Date: 4/1/2015 4:55:58 PM
Subject: [CASonline] The blessed tree of Lama Tsongkhapa
Dearest Dharma Friends !
Looking back till now:
( 2012 to 2014 )
- welfare-mission trip to Myanmar, Sri Lanka, Laos, Vietnam ( thousands and thousands and thousands of basic medication items, medicine, books and all )
- more than one ton of fishes, cockles, mussels and mother sentient beings in danger liberated and saved from cruel deaths and blessed with holy pills
- more than 80 kg of rice, chocolates, mushrooms to austistic orphanage in Malacca
- programmes have been successfully organised at our Malacca centre with Most Ven Samten Rinpoche, Most Ven Drikung Ontrul Rinpoche, Sera Je Khen Rinpoche, Upasaka and veteran Dharma teacher Mr Shen Shian
- continued support of retreat of devoted practitioner in Spain
- annual offerings to more than 100 monks in Sera Je and Drepung Loseling under Sera Je Khen Rinpoche and Gen Wangchen la
- continuing broadcasts of Dharma videos and radio via www.casotac.com - the Dalai Lama / the late Serkong Tsenshab
- our sponsorship of some of the best IT systems for the Library of Tibetan Works and Archives in Dharamsala: the main archival organisation chronicling the Tibetans and the Dalai Lama in-exile since 1960s
- we have gotten into Instagram and Twitter
- the important Protector Temple at Tso Pema has been successfully constructed and our Teacher, Most Ven Drikung Ontrul Rinpoche has hosted the Dalai Lama and the Drikung Kyabgon at their consecration of the temple
- publication and near-blanket coverage distribution of our first Dharma pamphlet at one of Malacca's main residential area at Malim Jaya
- our financial support of programmes and rentals of good, functioning Dharma centre/s in Singapore and Malaysia
- some of our friends having completed or repeated ngondro / completed - academically only I think - study of Madhyamaka and other teachings by the Dalai Lama, Gen Wangchen / completed 100,000 of main mantras of their respective yidams for the benefit of all beings !
- our education center ( Camden Education Center - www.camden.edu.sg ) into its 8th year with our students topping respective subject/s in their schools ( Raffles Institution / River Valley High / Fairfield Methodist / Bishan Park Sec amongst others ), many of whom graduating into NUS and NTU or National Service ( for the boys )
[ quite many others we couldn't remember even after struggling for half an hour or more ]
These will not have been possible without your support all these years for our work. So, rejoice and keep the dedications and support coming !
This our maiden issue of CASonline for 2015, whilst we have quite shifted to Facebook ( CASOTAC ), Twitter and Instagram - look for CASOTAC.
Don't forget to see the above.
Some beings @ Phuntsok Choling ( CAS )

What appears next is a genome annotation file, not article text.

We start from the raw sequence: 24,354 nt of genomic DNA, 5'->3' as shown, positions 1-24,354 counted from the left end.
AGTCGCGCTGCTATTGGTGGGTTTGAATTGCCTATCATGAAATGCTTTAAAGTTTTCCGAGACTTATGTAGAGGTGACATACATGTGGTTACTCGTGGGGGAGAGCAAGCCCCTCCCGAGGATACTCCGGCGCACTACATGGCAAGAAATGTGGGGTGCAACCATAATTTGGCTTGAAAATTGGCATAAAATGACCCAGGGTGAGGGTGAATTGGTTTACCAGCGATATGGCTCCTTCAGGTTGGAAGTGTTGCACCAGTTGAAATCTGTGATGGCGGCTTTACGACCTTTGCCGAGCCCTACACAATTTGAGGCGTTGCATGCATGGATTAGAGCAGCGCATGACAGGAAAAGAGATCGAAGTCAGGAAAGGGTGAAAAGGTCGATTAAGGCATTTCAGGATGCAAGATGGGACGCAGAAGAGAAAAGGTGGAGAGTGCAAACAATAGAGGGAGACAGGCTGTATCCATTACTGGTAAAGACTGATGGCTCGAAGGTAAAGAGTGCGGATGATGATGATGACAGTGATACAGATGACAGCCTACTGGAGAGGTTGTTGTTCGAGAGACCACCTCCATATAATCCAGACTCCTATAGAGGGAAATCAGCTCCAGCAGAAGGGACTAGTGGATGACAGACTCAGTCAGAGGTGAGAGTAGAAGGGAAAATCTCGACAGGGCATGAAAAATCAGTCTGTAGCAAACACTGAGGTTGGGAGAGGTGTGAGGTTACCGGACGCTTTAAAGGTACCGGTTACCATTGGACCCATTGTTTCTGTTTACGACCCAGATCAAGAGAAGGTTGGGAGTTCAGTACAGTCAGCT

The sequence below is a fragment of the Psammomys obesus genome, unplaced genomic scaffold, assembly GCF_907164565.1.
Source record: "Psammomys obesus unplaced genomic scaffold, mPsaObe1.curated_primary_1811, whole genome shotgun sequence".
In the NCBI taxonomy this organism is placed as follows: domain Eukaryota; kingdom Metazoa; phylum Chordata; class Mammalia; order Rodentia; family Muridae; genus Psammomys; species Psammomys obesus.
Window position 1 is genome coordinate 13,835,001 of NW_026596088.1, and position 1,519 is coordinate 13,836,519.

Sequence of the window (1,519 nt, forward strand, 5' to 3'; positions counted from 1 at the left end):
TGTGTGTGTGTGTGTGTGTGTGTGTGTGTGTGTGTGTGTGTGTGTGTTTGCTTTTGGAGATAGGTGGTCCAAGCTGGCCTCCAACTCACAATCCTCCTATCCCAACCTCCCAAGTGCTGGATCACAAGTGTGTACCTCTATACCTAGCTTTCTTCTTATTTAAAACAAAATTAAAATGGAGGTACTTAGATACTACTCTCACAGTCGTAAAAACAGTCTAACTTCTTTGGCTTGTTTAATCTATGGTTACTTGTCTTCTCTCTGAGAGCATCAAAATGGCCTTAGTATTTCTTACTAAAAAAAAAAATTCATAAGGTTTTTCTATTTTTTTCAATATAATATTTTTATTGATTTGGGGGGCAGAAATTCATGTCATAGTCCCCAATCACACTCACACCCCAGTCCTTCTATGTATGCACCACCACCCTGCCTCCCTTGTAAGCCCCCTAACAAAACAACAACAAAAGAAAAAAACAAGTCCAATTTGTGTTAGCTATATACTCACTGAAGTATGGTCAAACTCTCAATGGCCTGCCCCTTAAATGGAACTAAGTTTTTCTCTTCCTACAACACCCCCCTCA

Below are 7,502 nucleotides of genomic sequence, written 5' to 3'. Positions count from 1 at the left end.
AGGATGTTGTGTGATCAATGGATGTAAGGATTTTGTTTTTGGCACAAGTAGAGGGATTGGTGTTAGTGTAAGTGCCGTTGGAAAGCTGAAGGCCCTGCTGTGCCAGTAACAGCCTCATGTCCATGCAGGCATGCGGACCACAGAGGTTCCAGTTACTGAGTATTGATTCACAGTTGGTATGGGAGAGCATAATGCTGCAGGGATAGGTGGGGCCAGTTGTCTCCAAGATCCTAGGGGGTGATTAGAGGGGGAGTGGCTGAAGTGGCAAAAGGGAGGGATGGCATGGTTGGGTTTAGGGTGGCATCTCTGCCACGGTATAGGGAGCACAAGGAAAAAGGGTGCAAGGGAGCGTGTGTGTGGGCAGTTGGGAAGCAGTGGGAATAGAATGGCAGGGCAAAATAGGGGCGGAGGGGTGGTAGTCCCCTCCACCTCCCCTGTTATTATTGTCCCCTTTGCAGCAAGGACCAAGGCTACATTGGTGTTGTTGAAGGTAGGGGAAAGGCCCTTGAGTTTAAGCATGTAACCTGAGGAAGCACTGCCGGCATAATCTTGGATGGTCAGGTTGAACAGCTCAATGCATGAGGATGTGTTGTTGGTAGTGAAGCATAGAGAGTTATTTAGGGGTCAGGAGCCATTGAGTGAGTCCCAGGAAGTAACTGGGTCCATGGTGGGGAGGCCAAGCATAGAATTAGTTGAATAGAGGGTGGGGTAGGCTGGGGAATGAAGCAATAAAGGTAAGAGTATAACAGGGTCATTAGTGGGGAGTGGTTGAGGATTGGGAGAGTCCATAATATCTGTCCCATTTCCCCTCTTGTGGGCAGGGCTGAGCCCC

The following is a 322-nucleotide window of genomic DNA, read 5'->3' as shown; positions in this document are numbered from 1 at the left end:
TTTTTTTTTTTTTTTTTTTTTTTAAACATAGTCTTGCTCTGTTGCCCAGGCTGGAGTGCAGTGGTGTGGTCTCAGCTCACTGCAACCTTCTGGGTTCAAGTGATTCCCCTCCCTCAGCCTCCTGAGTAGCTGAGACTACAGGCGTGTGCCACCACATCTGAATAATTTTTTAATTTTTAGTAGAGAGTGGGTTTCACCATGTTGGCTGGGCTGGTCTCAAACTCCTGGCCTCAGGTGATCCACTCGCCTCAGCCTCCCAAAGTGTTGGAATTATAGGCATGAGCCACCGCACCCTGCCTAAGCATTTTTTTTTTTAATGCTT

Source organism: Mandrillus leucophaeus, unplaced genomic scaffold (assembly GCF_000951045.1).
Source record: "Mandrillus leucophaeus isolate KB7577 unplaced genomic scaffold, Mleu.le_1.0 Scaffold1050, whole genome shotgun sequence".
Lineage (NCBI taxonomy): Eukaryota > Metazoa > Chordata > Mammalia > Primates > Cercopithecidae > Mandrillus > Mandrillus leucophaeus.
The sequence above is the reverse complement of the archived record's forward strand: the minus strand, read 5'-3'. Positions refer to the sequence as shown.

The Dalai Lama being greeted by the current 102nd Ganden Tripa, the Sharpa and Jangtse Chojes - successors of our Root Teacher, the 100th Ganden Trisur - the highest hierarchs of the Gelugpa lineage, last month, at Ganden Jangtse Monastery, India.
One of our teachers, the Loseling Khensur Rinpoche, Gen Lobsang Gyamtso, with HE Ling Rinpoche and the Ganden Tripa, hosting the Dalai Lama at Drepung Loseling Monastery.
The constructed great hall of Drepung Loseling Monastery with 25,000 monks - teaching by the Dalai Lama, followed by a Palden Lhamo initiation.
The blessed tree
Thirty-seven years ago, two daring Lazarist Missionaries who were attached to the Roman Catholic Mission establishment at Pekin, undertook the desperate feat of penetrating as far as Lhasa, to preach Christianity among the benighted Buddhists. Their names were Huc and Gabet; the narrative of their journeys shows them to have been courageous and enthusiastic to a fault. This most interesting volume of travel appeared at Paris more than thirty years ago, and has since been translated twice into English and, we believe, other languages as well. As to its general merits we are not now concerned, but will confine ourselves to that portion—Vol. II, p. 84, of the American edition of 1852—where the author, Mr. Huc, describes the wonderful “Tree of Ten Thousand Images,” which they saw at the Lamasery, or Monastery, of Kumbum, or Kounboum, as they spell it. Mr. Huc tells us that the Tibetan legend affirms that when the mother of Tsong-Kha-pa, the renowned Buddhist reformer, devoted him to the religious life, and, according to custom, she “cut off his hair and threw it away, a tree sprang up from it, which bore on every one of its leaves a Tibetan character.” In Hazlitt’s translation (London, 1852) is a more literal (though, still, not exact) rendering of the original, and from it—PP. 324-6—we quote the following interesting particulars: